Skip to main page content
Access keys NCBI Homepage MyNCBI Homepage Main Content Main Navigation
Comparative Study
. 2012 Jun 7;12:61.
doi: 10.1186/1471-230X-12-61.

Diet in Subjects With Irritable Bowel Syndrome: A Cross-Sectional Study in the General Population

Free PMC article
Comparative Study

Diet in Subjects With Irritable Bowel Syndrome: A Cross-Sectional Study in the General Population

Solveig C Ligaarden et al. BMC Gastroenterol. .
Free PMC article


Background: Patients with irritable bowel syndrome (IBS) often relate symptoms to the intake of certain foods. This study assesses differences in diet in subjects with and without IBS.

Methods: The cross-sectional, population-based study was conducted in Norway in 2001. Out of 11078 invited subjects, 4621 completed a survey about abdominal complaints and intake of common food items. IBS and IBS subgroups were classified according to Rome II criteria.

Results: IBS was diagnosed in 388 subjects (8.4%) and, of these, 26.5% had constipation-predominant IBS (C-IBS), 44.8% alternating IBS (A-IBS), and 28.6% diarrhoea-predominant IBS (D-IBS). Low intake of dairy products (portions/day) (Odds Ratio 0.85 [CI 0.78 to 0.93], p = 0.001) and high intake of water (100 ml/day) (1.08 [1.02 to 1.15], p = 0.002), tea (1.05 [1.01 to 1.10], p = 0.019) and carbonated beverages (1.07 [1.01 to 1.14], p = 0.023) were associated with IBS. A lower intake of dairy products and a higher intake of alcohol and carbonated beverages were associated with D-IBS and a higher intake of water and tea was associated with A-IBS. In subjects with IBS the severity of symptoms was associated with a higher intake of vegetables and potatoes in subjects with C-IBS, with a higher intake of vegetables in subjects with A-IBS, and with a higher intake of fruits and berries, carbonated beverages and alcohol in subjects with D-IBS.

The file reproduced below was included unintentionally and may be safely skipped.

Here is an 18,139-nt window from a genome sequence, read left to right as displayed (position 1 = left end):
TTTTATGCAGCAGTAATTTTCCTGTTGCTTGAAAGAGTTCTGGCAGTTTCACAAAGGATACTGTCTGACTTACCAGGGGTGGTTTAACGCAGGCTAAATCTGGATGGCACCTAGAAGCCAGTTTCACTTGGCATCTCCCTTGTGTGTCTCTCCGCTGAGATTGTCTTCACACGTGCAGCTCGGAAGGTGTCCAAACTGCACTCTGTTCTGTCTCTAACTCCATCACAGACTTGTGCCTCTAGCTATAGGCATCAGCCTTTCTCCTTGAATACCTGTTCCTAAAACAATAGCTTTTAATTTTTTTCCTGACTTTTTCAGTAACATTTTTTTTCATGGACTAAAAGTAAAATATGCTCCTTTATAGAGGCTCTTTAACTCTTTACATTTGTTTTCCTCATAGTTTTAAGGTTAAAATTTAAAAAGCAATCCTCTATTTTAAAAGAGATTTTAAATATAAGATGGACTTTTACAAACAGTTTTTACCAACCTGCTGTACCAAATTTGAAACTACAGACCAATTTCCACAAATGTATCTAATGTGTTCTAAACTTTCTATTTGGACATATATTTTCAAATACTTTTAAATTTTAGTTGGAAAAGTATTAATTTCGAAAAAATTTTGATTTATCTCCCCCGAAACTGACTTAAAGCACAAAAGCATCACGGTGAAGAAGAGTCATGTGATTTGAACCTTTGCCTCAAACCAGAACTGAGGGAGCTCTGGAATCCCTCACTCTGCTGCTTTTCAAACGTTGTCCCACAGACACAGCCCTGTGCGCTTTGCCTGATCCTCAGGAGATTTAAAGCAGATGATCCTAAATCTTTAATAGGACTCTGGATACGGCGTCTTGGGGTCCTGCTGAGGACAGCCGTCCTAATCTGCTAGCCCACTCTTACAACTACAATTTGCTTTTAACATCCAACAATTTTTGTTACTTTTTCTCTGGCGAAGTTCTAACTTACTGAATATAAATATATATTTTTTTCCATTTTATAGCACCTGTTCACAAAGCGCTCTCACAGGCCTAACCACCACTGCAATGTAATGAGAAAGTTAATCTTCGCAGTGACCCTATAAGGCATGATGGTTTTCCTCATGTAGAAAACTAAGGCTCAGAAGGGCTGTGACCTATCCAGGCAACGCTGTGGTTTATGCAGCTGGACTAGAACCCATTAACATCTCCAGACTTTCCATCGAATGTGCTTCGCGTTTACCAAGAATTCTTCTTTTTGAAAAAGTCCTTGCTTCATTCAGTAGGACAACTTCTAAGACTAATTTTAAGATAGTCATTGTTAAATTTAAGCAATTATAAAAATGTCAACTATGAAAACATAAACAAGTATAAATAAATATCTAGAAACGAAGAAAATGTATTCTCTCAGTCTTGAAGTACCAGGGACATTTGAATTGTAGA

Conclusions: In this study, the diet differed in subjects with and without IBS and between IBS subgroups and was associated with the severity of symptoms.


Figure 1
Figure 1
Flow chart.

Similar articles

See all similar articles

Cited by 11 articles

See all "Cited by" articles


    1. Spiller RC. Irritable bowel syndrome: gender, infection, lifestyle or what else? Dig Dis. 2011;29:215–221. - PubMed
    1. Chang L. Review article: epidemiology and quality of life in functional gastrointestinal disorders. Aliment Pharmacol Ther. 2004;20:31–39. - PubMed
    1. Monsbakken KW, Vandvik PO, Farup PG. Perceived food intolerance in subjects with irritable bowel syndrome - etiology, prevalence and consequences. Eur J Clin Nutr. 2006;60:667–672. - PubMed
    1. Simren M, Mansson A, Langkilde AM, Svedlund J, Abrahamsson H, Bengtsson U, Bjornsson ES. Food-related gastrointestinal symptoms in the irritable bowel syndrome. Digestion. 2001;63:108–115. - PubMed
    1. Saito YA, Locke GR, Weaver AL, Zinsmeister AR, Talley NJ. Diet and functional gastrointestinal disorders: a population-based case-control study. Am J Gastroenterol. 2005;100:2743–2748. - PubMed

Publication types